Figure 1. Implicit causality. ERPs to pronouns that are consistent (black) or inconsistent (red) with the implicit causality bias of a preceding verb, after positive (top) or negative (bottom) mood induction. Signals are arranged quasi-topographically, with negative voltage up and onset of the pronoun at 0 ms.
Importantly, current ideas about how negative mood affects the use of heuristics led us to predict that negative mood induction would attenuate or perhaps even eliminate the positivity elicited by bias-inconsistent pronouns. As can be seen in Figure 1's bottom panel, this is indeed what we observed. In those latency ranges where the bias inconsistency effect had emerged under positive mood induction (400–500 and 500–600 ms), negative mood induction led to a reliable attenuation of the inconsistency effect [mood by consistency interaction, 400–500 ms: F(1, 31) = 6.19, MSE = 3.91, p = 0.018, and 500–600 ms: F(1, 31) = 13.81, MSE = 4.59, p = 0.001]. Furthermore, under negative mood induction, simple main effects did not reveal a reliable inconsistency-induced positive ERP deflection in these latency ranges [400–500 ms: F(1, 31) = 0.92, MSE = 5.38, p = 0.346; 500–600 ms: F(1, 31) = 3.83, MSE = 6.16, p = 0.059; the latter trend involves a negative deflection]1.
Under negative mood induction, bias-inconsistent pronouns elicited an unexpected negativity in the latency ranges of 200–300 ms [F(1, 31) = 6.39, MSE = 2.40, p = 0.017], and 300–400 ms [F(1, 31) = 5.13, MSE = 3.03, p = 0.031], larger over the right than over the left hemisphere [200–300: F(1, 31) = 4.19, MSE = 0.62, p = 0.049; 300–400: F(1, 31) = 3.06, MSE = 0.56, p = 0.090]. ERP effects in these latency ranges did not differ as a function of anteriority, or anteriority and hemisphere considered together (all p-values > 0.200). No other 100-ms latency range revealed a reliable inconsistency main effect (all p-values > 0.100), but subsequent hemisphere by inconsistency interactions, in the latency ranges of 400–500 ms [F(1, 31) = 12.70, MSE = 0.50, p = 0.001], 500–600 ms [F(1, 31) = 19.79, MSE = 0.37, p < 0.001], 600–700 ms [F(1, 31) = 7.25, MSE = 0.59, p = 0.011], 800–900ms [F(1, 31) = 6.01, MSE = 0.59, p = 0.020], and 900–1000 ms [F(1, 31) = 10.09, MSE = 0.39, p = 0.003], do reveal a hemispheric asymmetry in the ERP effect elicited by bias-inconsistency.
EEG: Syntax Items
Figure 2 displays the grand average ERP waveforms to verbs that respected or violated a syntactic subject-verb agreement rule, after positive and negative mood induction. Syntactic violations elicited a widely distributed but posteriorly dominant P600 effect in both mood conditions, with a (descriptively) slightly later onset in the negative mood condition. In line with this, a combined analysis of variance revealed reliable main effects of syntactic anomaly in 600–700 ms [F1,31 = 16.55, MSE = 9.97, p < 0.001], 700–800 ms [F1,31 = 20.67, MSE = 7.27, p < 0.001], 800–900 ms [F1,31 = 19.17, MSE = 8.31, p < 0.001], and 900–1000 ms [F1,31 = 19.25, MSE = 7.41, p < 0.001]. No main effect of syntactic anomaly emerged in the 500–600 ms latency range [F(1, 31) = 2.51, MSE = 9.16, p = 0.123], nor in any of the earlier latency ranges (all p-values > 0.300).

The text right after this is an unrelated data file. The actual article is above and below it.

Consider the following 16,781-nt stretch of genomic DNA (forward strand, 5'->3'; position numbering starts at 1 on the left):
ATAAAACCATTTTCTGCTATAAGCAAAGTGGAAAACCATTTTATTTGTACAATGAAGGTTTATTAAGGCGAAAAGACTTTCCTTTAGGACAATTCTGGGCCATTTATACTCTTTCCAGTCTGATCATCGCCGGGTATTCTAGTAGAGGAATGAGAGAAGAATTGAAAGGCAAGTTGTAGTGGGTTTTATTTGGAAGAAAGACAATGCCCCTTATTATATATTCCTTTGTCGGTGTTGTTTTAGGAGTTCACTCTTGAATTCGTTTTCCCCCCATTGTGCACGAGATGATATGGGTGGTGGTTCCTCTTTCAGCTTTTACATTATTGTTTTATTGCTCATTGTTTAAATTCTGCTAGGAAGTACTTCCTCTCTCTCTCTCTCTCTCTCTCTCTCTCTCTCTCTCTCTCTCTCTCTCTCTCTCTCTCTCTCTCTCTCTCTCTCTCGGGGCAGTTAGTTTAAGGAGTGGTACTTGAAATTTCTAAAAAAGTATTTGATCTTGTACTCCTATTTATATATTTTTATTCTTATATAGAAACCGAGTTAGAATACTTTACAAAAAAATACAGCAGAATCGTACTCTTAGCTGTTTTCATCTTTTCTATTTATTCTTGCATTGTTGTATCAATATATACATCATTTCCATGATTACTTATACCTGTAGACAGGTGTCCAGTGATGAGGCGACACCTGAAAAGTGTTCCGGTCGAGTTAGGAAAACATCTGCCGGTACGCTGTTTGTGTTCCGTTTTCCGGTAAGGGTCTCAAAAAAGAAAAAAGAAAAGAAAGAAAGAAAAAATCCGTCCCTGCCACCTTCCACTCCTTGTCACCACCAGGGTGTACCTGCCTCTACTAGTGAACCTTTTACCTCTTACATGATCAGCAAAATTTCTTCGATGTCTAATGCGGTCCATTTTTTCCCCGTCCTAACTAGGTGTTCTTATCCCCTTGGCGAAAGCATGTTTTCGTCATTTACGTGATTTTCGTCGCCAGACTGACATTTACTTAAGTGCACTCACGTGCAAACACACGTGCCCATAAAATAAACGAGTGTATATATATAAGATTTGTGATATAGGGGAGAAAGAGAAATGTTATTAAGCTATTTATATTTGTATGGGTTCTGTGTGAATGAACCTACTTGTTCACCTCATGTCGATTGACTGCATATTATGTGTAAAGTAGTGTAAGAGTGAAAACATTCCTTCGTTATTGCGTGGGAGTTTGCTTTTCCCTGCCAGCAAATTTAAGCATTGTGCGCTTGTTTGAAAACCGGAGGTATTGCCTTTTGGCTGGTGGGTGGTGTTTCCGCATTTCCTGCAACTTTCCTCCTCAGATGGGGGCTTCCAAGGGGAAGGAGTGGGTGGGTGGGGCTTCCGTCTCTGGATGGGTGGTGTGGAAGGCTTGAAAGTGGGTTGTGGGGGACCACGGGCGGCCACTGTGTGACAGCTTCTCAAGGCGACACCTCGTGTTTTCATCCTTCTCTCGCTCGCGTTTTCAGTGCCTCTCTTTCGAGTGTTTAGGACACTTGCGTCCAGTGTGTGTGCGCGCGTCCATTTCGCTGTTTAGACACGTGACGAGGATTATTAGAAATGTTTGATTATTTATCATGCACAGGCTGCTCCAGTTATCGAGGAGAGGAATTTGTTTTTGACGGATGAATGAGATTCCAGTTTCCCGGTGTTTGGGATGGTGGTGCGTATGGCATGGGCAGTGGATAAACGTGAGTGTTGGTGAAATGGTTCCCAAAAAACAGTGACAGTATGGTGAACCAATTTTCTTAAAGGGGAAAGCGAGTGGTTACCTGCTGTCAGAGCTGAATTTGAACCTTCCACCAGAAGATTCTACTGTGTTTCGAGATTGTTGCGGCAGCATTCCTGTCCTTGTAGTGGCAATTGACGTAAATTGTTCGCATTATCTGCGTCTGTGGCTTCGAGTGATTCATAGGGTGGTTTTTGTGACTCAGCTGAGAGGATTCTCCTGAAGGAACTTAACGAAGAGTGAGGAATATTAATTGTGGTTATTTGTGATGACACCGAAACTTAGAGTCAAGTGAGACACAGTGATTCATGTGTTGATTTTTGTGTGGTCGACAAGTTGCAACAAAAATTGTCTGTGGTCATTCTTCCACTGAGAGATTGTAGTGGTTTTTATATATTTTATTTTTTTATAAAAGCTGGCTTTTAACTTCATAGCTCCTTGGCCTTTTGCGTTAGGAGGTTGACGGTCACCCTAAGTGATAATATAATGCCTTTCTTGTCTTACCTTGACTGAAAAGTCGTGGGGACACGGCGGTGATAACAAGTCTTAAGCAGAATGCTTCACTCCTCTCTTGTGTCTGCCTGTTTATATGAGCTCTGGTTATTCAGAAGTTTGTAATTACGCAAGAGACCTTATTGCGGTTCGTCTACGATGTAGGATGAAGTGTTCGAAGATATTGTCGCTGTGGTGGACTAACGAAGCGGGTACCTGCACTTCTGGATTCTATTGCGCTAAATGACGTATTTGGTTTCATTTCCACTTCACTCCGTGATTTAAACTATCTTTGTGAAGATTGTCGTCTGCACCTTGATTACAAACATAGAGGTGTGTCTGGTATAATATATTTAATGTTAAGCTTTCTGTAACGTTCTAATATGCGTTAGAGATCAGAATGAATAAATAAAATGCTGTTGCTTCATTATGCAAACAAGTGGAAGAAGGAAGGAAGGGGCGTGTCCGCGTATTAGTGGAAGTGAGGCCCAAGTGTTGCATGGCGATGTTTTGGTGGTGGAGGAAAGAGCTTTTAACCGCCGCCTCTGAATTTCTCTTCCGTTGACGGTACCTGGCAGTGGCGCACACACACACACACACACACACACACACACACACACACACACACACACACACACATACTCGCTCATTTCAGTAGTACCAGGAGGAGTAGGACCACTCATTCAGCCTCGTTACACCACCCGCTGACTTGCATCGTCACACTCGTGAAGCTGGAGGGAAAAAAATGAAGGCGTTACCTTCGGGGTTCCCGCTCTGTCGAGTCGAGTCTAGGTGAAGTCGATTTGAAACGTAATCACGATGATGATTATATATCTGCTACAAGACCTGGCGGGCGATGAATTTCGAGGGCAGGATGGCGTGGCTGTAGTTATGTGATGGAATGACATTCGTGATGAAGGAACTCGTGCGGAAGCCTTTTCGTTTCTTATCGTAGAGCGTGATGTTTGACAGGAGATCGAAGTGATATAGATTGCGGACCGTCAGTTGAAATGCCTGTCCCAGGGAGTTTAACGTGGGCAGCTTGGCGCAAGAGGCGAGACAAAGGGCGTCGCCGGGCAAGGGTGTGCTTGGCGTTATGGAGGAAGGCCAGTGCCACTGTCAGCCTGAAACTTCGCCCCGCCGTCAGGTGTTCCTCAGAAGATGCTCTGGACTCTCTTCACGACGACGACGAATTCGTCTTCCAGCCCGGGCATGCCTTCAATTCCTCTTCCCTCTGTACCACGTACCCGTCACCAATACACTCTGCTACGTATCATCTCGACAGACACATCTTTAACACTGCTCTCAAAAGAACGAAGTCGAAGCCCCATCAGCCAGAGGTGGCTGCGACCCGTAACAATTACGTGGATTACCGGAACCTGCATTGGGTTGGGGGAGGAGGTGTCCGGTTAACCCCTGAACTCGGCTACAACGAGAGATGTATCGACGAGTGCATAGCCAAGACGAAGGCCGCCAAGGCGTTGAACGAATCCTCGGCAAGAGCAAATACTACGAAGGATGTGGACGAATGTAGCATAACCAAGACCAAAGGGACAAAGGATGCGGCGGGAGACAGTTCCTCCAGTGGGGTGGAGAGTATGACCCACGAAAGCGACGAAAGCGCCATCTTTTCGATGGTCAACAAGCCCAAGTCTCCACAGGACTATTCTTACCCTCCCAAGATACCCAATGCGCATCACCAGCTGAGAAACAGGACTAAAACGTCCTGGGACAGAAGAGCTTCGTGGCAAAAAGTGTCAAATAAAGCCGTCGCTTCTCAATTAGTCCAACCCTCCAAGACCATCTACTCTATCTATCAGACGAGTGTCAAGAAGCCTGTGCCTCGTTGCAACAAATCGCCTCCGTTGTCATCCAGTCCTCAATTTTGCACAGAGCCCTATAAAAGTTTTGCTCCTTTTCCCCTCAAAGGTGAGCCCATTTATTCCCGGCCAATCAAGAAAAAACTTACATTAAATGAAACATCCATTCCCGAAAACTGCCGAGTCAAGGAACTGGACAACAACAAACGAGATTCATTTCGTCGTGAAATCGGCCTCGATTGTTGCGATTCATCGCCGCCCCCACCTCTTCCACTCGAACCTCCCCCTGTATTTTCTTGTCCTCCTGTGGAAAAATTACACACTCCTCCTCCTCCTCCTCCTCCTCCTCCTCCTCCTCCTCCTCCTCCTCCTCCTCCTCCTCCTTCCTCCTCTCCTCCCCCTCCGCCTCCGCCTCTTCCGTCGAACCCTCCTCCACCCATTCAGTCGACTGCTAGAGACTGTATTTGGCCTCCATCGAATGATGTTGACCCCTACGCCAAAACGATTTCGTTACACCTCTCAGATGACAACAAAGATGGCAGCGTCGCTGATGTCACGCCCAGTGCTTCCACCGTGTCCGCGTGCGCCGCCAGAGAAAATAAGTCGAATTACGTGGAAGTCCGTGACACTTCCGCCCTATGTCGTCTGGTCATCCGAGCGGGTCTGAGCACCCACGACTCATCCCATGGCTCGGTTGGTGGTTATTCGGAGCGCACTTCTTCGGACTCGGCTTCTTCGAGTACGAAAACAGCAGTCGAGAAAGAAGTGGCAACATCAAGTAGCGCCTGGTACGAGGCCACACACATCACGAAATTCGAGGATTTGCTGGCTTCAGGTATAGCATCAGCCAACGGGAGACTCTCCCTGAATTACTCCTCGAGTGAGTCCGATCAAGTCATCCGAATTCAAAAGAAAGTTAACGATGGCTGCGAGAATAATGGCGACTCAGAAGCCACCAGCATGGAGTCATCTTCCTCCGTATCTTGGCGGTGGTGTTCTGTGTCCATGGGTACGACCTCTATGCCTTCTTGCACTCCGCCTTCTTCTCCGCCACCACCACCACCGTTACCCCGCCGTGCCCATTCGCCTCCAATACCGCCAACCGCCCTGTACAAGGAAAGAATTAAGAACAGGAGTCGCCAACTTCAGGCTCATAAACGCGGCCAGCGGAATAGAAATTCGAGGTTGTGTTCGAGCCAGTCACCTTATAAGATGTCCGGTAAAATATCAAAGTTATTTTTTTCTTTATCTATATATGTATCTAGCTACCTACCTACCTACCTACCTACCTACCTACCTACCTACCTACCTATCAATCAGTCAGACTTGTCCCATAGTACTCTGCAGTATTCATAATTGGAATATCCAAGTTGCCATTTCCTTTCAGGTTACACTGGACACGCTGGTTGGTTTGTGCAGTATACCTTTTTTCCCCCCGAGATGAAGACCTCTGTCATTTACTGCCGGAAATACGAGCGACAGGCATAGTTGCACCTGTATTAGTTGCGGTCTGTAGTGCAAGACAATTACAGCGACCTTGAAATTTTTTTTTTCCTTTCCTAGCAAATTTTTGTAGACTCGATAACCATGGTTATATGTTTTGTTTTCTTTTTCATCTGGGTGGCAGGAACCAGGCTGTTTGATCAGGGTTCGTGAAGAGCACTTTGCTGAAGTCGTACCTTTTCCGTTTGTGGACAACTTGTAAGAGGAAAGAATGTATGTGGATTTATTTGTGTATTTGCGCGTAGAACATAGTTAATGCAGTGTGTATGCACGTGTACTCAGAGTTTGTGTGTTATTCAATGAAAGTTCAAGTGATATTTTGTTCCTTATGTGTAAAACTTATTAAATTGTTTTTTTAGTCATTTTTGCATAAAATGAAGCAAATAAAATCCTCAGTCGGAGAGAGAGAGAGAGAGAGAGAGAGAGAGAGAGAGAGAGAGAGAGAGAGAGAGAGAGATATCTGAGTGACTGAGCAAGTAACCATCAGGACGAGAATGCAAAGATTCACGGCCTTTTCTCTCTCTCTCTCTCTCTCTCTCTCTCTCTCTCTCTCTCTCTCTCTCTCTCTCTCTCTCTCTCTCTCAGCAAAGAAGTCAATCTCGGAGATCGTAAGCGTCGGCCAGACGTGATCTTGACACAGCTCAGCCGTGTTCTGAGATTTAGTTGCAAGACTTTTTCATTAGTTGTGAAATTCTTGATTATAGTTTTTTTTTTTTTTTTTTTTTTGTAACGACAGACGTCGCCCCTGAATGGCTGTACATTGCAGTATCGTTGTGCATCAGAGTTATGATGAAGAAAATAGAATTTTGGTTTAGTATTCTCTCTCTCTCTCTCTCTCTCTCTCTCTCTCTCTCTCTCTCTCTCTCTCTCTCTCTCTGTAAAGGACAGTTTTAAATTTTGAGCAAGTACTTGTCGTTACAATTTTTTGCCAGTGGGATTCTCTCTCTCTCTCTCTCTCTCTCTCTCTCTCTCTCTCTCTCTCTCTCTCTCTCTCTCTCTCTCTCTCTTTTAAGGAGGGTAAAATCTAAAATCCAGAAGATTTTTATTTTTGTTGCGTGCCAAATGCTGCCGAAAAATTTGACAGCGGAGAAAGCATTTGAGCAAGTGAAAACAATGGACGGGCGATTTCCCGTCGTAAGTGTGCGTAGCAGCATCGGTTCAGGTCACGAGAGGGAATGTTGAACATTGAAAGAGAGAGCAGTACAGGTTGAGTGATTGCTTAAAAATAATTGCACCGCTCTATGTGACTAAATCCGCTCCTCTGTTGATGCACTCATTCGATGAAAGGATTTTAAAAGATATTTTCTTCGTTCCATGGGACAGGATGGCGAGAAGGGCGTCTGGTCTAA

Figure 2. Syntax. ERPs to syntactically well-formed (black) or anomalous (red) verbs, after positive (top) or negative (bottom) mood induction. Onset of the verb at 0 ms, other graphics details as in Figure 1.
Importantly, mood induction did not reliably affect the size of the P600 anomaly effect in any of these P600 effect latency ranges [500–600 ms: F(1, 31) = 2.31, MSE = 7.23, p = 0.139, 600–700 ms: F(1, 31) = 0.73, MSE = 8.80, p = 0.398, 700–800 ms: F(1, 31) = 1.93, MSE = 8.20, p = 0.175, 800–900 ms: F(1, 31) = 1.03, MSE = 4.89, p = 0.318, and 900–1000 ms: F(1, 31) = 0.09, MSE = 6.90, p = 0.764]. Pooling mean amplitudes across the entire 500–1000 ms latency range also did not lead to a significant P600 effect size difference [mood by anomaly: F(1, 31) = 1.33, MSE = 5.59, p = 0.257], and merely resulted in a highly reliable main effect [F(1, 31) = 19.10, MSE = 6.21, p < 0.001]. Furthermore, mood did not affect the laterality of the P600 effect in any of the relevant latency ranges (all p-values > 0.300), nor did it affect its distribution over the anterior-posterior axis (all p-values > 0.400). Minor distributional differences (see Figure 3) gave rise to reliable mood by anomaly by hemisphere by posteriority interactions in the 500–600 ms latency range [F(1, 31) = 4.65, MSE = 0.27, p = 0.039] and the 800–900 ms latency range [F(1, 31) = 4.43, MSE = 0.24, p = 0.044], as well as to a marginal interaction in the 700–800 ms latency range [F(1, 31) = 3.27, MSE = 0.20, p = 0.080; all p-values > 0.100 in the other latency ranges].
Figure 3. ERP effects to implicit causality bias inconsistency and syntactic anomaly. Scalp distributions of grand average differential ERP effects to bias-inconsistent (vs. -consistent) pronouns, and to syntactically anomalous (vs. correct) verbs, for ten 100-ms latency ranges after critical word onset, in positive and negative mood induction sessions.